The reboot of the classic show was in the midst of shooting its sophomore season when star Larry Hagman died unexpectedly from complications of leukemia, leaving the producers scrambling to both save "Dallas" and pay tribute to Hagman's iconic character.
Hagman made his debut as J.R., the conniving older brother of the Texas oil family, in 1978, and played him through all 14 seasons of the original "Dallas," two made-for-TV movies, occasional appearances on the spin-off series "Knots Landing," and the first 17 episodes of the reboot.
In Monday's episode, airing at 9/8c on TNT, "Dallas" will stage a funeral meant to serve as much as a memorial for Hagman as for the villainous oil man.
"A lot of what was said [in the episode], I think fits both [Hagman and J.R. Ewing]," said executive producer Cynthia Cidre. "It fits the fictional character and Larry, and so the actors who also knew Larry are kind of doing a like a parallel funeral for both actor and character."
The character's final appearance was cobbled together from footage of Hagman already in the can.
"Post-production put together all the lines of dialogue Larry had recorded, and we the writers figured we could reverse-engineer [J.R.'s son] John Ross side of it,” Cidre said. “Our editor was able to come up with something extremely clever.”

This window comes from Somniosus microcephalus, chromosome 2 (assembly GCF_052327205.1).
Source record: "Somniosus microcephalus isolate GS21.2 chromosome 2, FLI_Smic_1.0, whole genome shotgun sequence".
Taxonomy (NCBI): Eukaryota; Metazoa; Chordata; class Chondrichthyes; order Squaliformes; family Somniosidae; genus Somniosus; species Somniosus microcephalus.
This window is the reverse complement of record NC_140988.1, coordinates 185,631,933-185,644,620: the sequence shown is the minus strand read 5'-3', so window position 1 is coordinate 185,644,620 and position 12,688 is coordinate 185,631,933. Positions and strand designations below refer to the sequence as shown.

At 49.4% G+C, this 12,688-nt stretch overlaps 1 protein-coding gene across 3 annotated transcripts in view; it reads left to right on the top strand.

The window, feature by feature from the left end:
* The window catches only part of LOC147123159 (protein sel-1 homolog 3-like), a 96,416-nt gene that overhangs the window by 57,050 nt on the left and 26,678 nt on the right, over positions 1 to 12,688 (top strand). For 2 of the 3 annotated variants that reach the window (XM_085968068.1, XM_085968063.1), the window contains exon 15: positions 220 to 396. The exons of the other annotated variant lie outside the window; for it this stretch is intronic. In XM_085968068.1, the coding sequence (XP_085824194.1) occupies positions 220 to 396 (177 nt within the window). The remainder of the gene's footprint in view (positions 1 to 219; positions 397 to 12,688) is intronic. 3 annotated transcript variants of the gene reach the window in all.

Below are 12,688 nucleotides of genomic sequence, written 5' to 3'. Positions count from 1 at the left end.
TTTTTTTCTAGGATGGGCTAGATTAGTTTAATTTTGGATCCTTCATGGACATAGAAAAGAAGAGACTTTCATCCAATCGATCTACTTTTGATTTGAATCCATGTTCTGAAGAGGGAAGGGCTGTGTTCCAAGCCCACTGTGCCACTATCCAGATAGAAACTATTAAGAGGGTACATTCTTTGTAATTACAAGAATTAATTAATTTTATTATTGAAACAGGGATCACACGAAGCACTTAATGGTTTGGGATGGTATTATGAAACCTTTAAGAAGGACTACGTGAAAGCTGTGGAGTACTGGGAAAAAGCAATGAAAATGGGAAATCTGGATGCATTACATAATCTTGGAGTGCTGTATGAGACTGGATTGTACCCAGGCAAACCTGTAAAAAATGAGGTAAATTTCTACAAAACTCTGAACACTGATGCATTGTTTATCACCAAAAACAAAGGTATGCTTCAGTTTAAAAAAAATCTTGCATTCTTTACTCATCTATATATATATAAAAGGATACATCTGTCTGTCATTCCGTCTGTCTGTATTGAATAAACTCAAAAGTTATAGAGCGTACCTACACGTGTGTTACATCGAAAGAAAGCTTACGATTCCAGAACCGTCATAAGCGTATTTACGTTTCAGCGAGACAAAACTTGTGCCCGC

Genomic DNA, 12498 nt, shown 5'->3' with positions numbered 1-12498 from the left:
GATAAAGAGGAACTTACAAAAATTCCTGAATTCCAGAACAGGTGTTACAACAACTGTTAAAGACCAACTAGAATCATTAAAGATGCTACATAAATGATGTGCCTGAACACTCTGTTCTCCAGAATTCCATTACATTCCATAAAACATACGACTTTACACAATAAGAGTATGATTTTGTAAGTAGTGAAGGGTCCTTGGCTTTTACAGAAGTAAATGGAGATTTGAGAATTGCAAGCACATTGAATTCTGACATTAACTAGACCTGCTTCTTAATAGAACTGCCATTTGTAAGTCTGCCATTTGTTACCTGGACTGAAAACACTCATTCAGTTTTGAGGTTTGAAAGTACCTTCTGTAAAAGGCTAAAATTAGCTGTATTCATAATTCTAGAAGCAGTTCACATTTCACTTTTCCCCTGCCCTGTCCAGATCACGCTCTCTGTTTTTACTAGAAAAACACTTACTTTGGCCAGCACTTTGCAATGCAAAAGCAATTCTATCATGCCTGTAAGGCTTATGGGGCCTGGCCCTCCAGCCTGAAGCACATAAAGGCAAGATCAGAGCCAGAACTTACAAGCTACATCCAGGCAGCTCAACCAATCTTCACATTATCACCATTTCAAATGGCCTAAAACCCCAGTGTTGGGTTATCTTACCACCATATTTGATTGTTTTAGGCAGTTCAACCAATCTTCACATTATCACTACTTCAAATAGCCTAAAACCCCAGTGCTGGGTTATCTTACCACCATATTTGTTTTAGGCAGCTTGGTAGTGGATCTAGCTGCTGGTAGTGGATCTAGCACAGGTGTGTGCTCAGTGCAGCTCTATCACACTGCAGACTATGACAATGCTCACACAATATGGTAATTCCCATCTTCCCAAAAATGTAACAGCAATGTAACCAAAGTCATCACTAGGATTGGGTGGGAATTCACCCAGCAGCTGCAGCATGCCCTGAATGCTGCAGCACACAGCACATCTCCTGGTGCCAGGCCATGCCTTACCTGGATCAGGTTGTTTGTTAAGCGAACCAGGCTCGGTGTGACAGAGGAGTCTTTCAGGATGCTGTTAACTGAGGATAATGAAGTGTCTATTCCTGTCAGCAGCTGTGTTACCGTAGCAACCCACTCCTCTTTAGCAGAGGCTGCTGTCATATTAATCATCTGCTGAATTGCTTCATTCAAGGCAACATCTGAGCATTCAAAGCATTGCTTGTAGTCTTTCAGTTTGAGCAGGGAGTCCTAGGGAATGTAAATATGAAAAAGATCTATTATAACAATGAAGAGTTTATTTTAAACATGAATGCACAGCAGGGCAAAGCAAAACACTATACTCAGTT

In the episode from March 4, shots can be heard off screen while John Ross Ewing (Josh Henderson) is on the phone with his father.
"The episode will definitely be a tearjerker, provide a few laughs and a few familiar faces from the previous incarnation of 'Dallas,'" Cidre said. "It also continues a brand new 'Who shot J.R.?' mystery."
The 1980 "Who Shot J.R.?" campaign drummed up anticipation leading into the fourth season of the original series. The arc, which began with the season finale of the third season, culminated in the episode "Who Done It," then the highest-rated episode in U.S. television history, watched by 93 million people.
Cidre said a similar mystery seemed like the only way to give the character the sendoff he deserved.
"There were two ways to go - either J.R. died of natural causes, which seemed inordinately boring and not appropriate to the show or the character, or he died of unnatural causes, at which time you examine, he fell off a building, a helicopter blew up," Cidre said. "There's endless numbers of these and... you come full circle to the point where you then decide to do homage to what happened originally, and then you try to do it one better. That's how we got back to who shot J.R."
The funeral, which airs Monday night, brings back a slew of characters from the original series, including Lucy (Charlene Tilton) and Gary (Ted Shackleford) Ewing and Ray Krebbs (Steven Kanaly).
“One of the things that makes this a remarkable hour is that the emotion is honest, from everybody involved,” said Cidre's co-executive producer, Michael Robin. “That line was blurred for everybody who knew Larry.”
Larry Hagman died Nov. 23, 2012, at the age of 81.
Chipotle plans first price increase in 3 years
Justin Bieber crashes Drake Bell's album release party